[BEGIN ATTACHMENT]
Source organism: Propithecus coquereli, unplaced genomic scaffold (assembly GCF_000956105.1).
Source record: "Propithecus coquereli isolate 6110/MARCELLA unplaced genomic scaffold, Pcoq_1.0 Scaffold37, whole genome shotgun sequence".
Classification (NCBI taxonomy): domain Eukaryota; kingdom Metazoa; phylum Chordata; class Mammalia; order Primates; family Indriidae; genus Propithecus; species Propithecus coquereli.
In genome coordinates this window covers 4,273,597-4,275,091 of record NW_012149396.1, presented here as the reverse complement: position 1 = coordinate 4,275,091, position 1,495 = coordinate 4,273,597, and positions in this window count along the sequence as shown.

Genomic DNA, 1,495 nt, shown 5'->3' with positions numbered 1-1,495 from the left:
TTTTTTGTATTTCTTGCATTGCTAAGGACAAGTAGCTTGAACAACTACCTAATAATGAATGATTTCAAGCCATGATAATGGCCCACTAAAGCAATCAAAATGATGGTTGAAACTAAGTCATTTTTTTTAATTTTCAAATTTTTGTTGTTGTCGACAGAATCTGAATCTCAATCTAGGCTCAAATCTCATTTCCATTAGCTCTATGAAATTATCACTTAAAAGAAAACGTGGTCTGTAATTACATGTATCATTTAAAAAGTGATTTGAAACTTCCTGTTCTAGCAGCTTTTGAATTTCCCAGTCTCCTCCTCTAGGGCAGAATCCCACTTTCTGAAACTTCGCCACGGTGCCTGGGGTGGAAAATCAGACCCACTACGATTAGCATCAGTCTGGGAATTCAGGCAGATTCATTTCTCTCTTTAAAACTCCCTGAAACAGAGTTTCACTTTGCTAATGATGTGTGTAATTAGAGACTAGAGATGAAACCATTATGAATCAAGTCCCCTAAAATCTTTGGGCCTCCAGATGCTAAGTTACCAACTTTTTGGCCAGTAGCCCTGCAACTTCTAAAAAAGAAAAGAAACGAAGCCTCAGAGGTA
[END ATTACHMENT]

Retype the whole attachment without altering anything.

Source organism: Propithecus coquereli, unplaced genomic scaffold (assembly GCF_000956105.1).
Source record: "Propithecus coquereli isolate 6110/MARCELLA unplaced genomic scaffold, Pcoq_1.0 Scaffold37, whole genome shotgun sequence".
Classification (NCBI taxonomy): domain Eukaryota; kingdom Metazoa; phylum Chordata; class Mammalia; order Primates; family Indriidae; genus Propithecus; species Propithecus coquereli.
In genome coordinates this window covers 4,273,597-4,275,091 of record NW_012149396.1, presented here as the reverse complement: position 1 = coordinate 4,275,091, position 1,495 = coordinate 4,273,597, and positions in this window count along the sequence as shown.

Genomic DNA, 1,495 nt, shown 5'->3' with positions numbered 1-1,495 from the left:
TTTTTTGTATTTCTTGCATTGCTAAGGACAAGTAGCTTGAACAACTACCTAATAATGAATGATTTCAAGCCATGATAATGGCCCACTAAAGCAATCAAAATGATGGTTGAAACTAAGTCATTTTTTTTAATTTTCAAATTTTTGTTGTTGTCGACAGAATCTGAATCTCAATCTAGGCTCAAATCTCATTTCCATTAGCTCTATGAAATTATCACTTAAAAGAAAACGTGGTCTGTAATTACATGTATCATTTAAAAAGTGATTTGAAACTTCCTGTTCTAGCAGCTTTTGAATTTCCCAGTCTCCTCCTCTAGGGCAGAATCCCACTTTCTGAAACTTCGCCACGGTGCCTGGGGTGGAAAATCAGACCCACTACGATTAGCATCAGTCTGGGAATTCAGGCAGATTCATTTCTCTCTTTAAAACTCCCTGAAACAGAGTTTCACTTTGCTAATGATGTGTGTAATTAGAGACTAGAGATGAAACCATTATGAATCAAGTCCCCTAAAATCTTTGGGCCTCCAGATGCTAAGTTACCAACTTTTTGGCCAGTAGCCCTGCAACTTCTAAAAAAGAAAAGAAACGAAGCCTCAGAGGTA